Five arrested, several injured in Jharkhand over cow slaughter

first_imgFive persons have been arrested and several, including five policemen, were injured at Pakur in Jharkhand when a clash broke out between villagers and policemen on Wednesday over cow slaughter during the Id-ul-Zuha festival. The situation is said to be tense but under control.Police officers said villagers at Dangrapahra under the Maheshpur police station limits in Pakur district bordering West Bengal attacked the policemen when they reached there on a tip- off that cow slaughter was being done on the Id-ul-Zuha festival. Since 2015, cow slaughter is banned in Jharkhand and on August 18, the Jharkhand government had also issued a directive for deputy commissioners of all districts to make sure that cattle were not slaughtered on Id-ul-Zuha.Situation under control“The villagers attacked the policemen…and five policemen, including the Maheshpur police station officer in-charge Umesh Prasad, were injured while some villagers too were injuried in the clash…the situation is under control now,” Pakur Superintendent of Police Shailendra Prasad Barnwal said. Both the SP and Deputy Commissioner of Pakur, Dilip Kumar Jha, are camping at Maheshpur, said R.K. Mallick, Jharkhand police spokesperson. “Deputy Inspector General, Raj Kumar Lakra has also been sent along with additional forces to bring the situation under control,” he added.The police had resorted to baton-charge and used tear gas against protesters. However, local people said the police also opened fire on them in which at least seven persons were injured. Later, the police also imposed Section 144 of the India Penal Code in the area which prohibites the assembly of four or more people at a place. Medical treatmentMeanwhile, many injured villagers crossed the Bengal border for medical treatment at Rampurhat government hospital in Birbhum district, 45 km away from Pakur.last_img read more

9 months agoFulham eyeing Leicester fullback Danny Simpson

first_imgTagsTransfersAbout the authorPaul VegasShare the loveHave your say Fulham eyeing Leicester fullback Danny Simpsonby Paul Vegas9 months agoSend to a friendShare the loveFulham are eyeing Leicester City fullback Danny Simpson.The Mirror says Cottagers boss Claudio Ranieri wants a Leicester reunion with Simpson to help Fulham ‘s battle against relegation.Ranieri led Leicester to the title in 2016 and is desperately looking to strengthen his squad in the January window.Leicester full back Simpson, 32, could be available to loan this month. last_img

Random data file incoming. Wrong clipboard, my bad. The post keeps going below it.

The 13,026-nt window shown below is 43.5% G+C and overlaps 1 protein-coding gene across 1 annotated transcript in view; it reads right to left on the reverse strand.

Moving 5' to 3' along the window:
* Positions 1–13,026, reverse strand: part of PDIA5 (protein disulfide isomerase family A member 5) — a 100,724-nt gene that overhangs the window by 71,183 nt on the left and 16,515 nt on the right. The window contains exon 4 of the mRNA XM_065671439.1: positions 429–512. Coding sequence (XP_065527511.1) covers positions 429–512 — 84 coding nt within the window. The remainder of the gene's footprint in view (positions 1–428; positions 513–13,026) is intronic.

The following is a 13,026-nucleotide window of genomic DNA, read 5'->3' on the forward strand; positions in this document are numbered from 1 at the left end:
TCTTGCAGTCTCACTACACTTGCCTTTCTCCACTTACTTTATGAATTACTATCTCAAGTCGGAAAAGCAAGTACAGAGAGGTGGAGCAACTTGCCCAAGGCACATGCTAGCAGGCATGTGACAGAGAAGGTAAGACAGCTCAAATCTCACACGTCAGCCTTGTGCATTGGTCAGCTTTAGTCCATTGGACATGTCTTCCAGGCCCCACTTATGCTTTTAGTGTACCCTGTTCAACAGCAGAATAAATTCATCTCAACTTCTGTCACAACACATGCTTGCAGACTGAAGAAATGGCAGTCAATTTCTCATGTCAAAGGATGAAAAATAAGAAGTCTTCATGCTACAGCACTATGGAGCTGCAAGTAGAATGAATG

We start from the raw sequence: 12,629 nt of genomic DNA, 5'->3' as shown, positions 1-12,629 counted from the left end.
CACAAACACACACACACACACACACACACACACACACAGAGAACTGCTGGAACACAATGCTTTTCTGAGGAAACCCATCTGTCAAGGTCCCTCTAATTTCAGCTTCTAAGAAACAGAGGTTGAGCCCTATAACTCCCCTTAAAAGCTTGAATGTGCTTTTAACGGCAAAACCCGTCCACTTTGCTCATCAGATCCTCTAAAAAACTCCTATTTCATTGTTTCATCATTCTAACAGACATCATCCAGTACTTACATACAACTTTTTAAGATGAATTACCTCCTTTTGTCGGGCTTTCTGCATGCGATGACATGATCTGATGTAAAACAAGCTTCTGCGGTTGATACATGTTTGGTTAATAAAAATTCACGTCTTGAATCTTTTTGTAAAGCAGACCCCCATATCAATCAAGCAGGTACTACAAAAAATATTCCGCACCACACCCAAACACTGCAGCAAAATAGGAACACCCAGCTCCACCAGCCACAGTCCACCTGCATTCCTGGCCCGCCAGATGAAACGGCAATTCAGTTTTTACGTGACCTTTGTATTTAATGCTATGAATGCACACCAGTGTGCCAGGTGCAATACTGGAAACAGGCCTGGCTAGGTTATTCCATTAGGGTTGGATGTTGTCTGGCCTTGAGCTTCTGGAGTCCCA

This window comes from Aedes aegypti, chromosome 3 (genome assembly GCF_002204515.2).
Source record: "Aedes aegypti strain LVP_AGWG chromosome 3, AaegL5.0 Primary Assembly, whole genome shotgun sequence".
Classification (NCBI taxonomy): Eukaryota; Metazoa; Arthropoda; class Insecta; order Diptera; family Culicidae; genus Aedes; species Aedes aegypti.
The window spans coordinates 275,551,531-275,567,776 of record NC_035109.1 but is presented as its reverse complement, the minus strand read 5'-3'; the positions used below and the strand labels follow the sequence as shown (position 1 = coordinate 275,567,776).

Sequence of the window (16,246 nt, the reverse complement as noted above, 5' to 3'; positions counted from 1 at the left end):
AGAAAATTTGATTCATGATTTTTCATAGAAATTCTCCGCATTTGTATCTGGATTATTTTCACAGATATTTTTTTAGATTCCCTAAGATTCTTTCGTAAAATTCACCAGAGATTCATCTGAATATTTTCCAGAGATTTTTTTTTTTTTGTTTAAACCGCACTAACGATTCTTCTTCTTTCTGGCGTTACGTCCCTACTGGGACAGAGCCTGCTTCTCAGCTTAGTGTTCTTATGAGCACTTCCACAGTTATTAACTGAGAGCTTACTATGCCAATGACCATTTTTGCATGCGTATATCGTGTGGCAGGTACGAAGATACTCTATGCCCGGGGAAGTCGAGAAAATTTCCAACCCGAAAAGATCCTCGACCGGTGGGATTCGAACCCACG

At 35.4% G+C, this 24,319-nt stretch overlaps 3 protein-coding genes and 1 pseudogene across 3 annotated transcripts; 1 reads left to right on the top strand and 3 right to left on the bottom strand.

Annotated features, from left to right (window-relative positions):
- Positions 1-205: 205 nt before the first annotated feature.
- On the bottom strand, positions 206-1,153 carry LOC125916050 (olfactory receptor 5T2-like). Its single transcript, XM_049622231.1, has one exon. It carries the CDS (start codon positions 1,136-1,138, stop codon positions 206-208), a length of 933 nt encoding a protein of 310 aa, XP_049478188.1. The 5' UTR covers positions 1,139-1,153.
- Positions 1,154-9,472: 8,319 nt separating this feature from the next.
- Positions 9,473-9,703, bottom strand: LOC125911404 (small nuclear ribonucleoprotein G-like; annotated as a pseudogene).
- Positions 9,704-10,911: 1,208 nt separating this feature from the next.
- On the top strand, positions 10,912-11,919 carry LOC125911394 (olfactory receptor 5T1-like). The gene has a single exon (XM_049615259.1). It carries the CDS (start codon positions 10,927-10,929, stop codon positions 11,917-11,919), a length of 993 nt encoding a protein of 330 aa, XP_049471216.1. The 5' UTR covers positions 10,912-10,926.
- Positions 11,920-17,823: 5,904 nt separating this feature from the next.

11 days agoKuyt says Liverpool too strong for Man Utd

first_imgKuyt says Liverpool too strong for Man Utdby Paul Vegas11 days agoSend to a friendShare the loveLiverpool hero Dirk Kuyt says they’ll be too strong for Manchester United.Liverpool travel to United on Sunday to rekindle what is one of the fiercest rivalries in football. “If you look into the Liverpool side now, I think they have a lot of confidence, and they should have because they are a great team,” Feyenoord youth coach Kuyt said.“I think they can win there.“It’s a belief, and you always give everything for the shirt. Play as a team and never give up. That’s what we did at the time.“If you watch the Liverpool team now, they never give up, even in difficult times they’re winning games, they keep winning and hopefully they will do at Old Trafford as well.” About the authorPaul VegasShare the loveHave your saylast_img read more

5-Star Wide Receivers Could Be Following No. 1 QB Tate Martell To Ohio State

first_imgThe No. 1 dual-threat quarterback in the country committed to Ohio State this evening and with his pledge, a five-star wide receiver (or two or three) could be following him to Columbus. Tate Martell, a four-star quarterback in the 2017 class out of Las Vegas, announced his commitment to Ohio State on Twitter. The 5-foot-10, 203-pound prospect out of Bishop Gorman (Nevada) is very close with Tyjon Lindsey, a five-star wide receiver in the same class. They played together at Bishop Gorman before Lindsey moved back to California this winter. Lindsey congratulated Martell on Twitter regarding his commitment. Martell responded, “You are next!” OMM I HAD NO IDEA THIS WAS COMING..CONGRATS TATE MAN NO MATTER WHAT WE’RE ALWAYS BROTHERS, TOGETHER OR NOT. Love u https://t.co/fs6kw8Z08x— Tyjon A. Lindsey ® (@tyjonlindsey) June 13, 2016Thanks bro! You are next! https://t.co/GtChALHEPf— Tate Martell (@TheTateMartell) June 13, 2016There has long been speculation that Martell and Lindsey will end up playing for the same school. Ohio State has now obviously added half of the potential package deal and the Buckeyes are believed to be the favorite to land the other half. Lindsey, a speedy 5-foot-8 wideout out of California, is currently crystal-balled to Ohio State. 247Sports.247Sports.He recently did this at Rivals’ 5-Star Challenge. HOUSE CALL . #RivalsChallenge WR MVP @RivalsCamp pic.twitter.com/g3cStTWmMg— Tyjon A. Lindsey ® (@tyjonlindsey) June 12, 2016Martell will surely be recruiting Lindsey to Columbus, but the Corona, Calif. product won’t be the only five-star wide receiver the quarterback tries to push to the Buckeyes.  Jeremy Birmingham of Eleven Warriors says five-star wide receivers Trevon Grimes and Donovan Peoples-Jones will also be a “priority” for Martell.  Martell (@TheTateMartell) will three five-star WRs his priority: Trevon Grimes, Donovan Peoples-Jones and Tyjon Lindsey.— Jeremy Birmingham (@Birm) June 13, 2016Peoples-Jones (No. 6), Grimes (No. 28) and Lindsey (No. 30) are all ranked in the top 30 of 247Sports’ Composite Rankings for 2017.Ohio State’s 2017 class is the No. 1 class in the country. MORE FROM COLLEGE SPUN:The 10 Most Aggressive Fan Bases In CFBIn Photos: Golfer Paige SpiranacESPN Makes Decision On Dick Vitalelast_img read more